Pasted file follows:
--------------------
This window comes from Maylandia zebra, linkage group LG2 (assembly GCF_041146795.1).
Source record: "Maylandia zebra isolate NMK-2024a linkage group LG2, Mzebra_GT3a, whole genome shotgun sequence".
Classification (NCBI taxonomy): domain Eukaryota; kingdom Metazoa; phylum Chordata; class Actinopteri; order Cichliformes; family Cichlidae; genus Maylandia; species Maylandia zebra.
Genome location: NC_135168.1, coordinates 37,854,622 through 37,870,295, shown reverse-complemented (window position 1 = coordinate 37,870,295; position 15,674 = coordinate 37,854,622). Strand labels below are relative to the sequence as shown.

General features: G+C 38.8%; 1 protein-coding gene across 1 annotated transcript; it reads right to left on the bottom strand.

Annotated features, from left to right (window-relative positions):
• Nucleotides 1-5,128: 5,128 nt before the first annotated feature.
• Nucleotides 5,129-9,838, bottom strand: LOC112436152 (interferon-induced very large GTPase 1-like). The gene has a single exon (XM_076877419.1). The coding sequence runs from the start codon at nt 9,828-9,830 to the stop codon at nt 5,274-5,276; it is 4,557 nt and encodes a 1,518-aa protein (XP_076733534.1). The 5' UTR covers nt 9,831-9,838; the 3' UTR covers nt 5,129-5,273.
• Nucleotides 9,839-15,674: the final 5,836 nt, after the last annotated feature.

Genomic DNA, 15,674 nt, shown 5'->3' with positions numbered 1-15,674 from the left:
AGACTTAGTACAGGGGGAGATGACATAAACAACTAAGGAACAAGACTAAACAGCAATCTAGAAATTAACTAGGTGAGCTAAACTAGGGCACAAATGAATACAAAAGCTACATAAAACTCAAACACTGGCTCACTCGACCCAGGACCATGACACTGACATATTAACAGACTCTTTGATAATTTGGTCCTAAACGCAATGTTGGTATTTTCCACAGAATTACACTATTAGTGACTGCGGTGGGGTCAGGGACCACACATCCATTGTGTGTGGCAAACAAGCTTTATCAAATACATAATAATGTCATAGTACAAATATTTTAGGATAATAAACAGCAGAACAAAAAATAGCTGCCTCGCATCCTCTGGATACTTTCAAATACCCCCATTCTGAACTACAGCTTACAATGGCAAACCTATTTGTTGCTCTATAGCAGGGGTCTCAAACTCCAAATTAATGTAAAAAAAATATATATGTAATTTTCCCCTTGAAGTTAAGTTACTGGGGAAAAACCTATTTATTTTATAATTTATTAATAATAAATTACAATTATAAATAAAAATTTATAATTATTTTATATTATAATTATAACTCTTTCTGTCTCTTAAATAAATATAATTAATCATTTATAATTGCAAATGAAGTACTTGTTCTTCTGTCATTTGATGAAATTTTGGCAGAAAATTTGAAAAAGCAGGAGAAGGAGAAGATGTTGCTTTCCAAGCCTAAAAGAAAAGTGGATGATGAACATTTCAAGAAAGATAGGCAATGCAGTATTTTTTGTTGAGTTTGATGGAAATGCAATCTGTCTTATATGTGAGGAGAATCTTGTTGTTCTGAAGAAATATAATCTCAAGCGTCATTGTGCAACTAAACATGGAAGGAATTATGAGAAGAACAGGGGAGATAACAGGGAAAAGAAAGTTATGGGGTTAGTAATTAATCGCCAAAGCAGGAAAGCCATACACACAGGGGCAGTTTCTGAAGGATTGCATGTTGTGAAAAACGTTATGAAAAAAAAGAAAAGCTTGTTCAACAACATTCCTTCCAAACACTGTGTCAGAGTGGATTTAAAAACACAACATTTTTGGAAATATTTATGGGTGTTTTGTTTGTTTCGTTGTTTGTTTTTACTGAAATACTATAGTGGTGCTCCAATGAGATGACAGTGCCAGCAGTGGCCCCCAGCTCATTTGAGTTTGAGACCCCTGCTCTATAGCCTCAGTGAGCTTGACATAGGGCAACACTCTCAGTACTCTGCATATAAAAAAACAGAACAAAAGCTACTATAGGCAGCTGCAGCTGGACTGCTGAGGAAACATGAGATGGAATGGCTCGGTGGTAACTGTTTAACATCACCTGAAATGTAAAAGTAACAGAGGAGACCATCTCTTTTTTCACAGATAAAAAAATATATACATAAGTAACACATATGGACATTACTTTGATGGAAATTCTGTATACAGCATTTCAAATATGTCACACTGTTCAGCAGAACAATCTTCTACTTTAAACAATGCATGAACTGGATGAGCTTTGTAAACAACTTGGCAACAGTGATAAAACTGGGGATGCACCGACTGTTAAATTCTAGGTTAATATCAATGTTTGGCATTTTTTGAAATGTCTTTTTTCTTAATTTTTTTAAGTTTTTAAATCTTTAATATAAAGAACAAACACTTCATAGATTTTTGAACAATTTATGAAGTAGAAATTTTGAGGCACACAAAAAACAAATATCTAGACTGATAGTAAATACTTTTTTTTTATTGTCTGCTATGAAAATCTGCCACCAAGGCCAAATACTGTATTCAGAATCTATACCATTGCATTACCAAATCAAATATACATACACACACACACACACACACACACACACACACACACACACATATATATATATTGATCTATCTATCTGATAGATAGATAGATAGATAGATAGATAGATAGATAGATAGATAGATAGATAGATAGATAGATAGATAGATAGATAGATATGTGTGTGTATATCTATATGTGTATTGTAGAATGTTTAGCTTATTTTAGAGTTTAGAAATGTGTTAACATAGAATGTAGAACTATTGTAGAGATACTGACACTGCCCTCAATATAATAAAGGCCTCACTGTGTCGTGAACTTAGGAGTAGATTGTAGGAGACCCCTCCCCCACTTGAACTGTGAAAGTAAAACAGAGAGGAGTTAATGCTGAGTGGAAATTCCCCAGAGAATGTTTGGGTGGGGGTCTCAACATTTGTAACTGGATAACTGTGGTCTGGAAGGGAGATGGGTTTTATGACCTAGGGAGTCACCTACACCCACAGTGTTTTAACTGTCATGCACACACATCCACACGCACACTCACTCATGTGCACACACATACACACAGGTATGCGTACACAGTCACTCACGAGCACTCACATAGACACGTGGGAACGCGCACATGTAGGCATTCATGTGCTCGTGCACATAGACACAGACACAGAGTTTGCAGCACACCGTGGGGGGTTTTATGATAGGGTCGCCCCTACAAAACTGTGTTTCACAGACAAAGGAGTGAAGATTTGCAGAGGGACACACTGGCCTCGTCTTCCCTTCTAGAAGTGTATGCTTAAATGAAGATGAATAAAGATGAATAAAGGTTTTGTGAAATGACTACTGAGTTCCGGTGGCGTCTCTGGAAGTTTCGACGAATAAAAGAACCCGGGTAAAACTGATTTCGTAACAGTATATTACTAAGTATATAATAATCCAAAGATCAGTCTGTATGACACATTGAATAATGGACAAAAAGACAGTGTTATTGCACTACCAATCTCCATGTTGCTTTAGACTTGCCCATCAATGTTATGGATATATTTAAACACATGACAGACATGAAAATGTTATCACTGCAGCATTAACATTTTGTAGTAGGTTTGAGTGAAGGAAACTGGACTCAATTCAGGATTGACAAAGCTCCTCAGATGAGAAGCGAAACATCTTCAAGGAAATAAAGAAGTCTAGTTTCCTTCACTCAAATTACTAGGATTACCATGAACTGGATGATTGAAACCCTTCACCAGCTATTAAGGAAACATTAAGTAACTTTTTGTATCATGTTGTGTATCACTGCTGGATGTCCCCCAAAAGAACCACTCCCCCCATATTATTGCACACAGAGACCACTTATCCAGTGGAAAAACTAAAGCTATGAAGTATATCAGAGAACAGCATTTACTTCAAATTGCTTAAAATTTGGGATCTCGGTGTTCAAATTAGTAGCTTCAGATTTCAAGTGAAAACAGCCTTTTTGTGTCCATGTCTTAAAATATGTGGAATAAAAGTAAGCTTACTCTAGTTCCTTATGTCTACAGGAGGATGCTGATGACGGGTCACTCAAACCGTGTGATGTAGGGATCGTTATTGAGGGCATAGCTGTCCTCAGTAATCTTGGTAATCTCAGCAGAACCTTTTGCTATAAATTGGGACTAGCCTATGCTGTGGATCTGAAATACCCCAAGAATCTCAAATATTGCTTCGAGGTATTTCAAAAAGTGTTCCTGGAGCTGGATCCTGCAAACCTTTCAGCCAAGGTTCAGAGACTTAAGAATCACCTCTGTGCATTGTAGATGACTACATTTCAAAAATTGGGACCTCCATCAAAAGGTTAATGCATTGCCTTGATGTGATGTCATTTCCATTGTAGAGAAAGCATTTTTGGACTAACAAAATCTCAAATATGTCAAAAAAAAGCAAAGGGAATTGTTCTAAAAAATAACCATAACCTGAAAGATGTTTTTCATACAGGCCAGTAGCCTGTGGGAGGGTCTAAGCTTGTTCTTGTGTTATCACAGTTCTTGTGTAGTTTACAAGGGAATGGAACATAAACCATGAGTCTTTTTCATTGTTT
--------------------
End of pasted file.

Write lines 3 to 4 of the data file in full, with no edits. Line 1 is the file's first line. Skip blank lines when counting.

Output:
Classification (NCBI taxonomy): domain Eukaryota; kingdom Metazoa; phylum Chordata; class Actinopteri; order Cichliformes; family Cichlidae; genus Maylandia; species Maylandia zebra.
Genome location: NC_135168.1, coordinates 37,854,622 through 37,870,295, shown reverse-complemented (window position 1 = coordinate 37,870,295; position 15,674 = coordinate 37,854,622). Strand labels below are relative to the sequence as shown.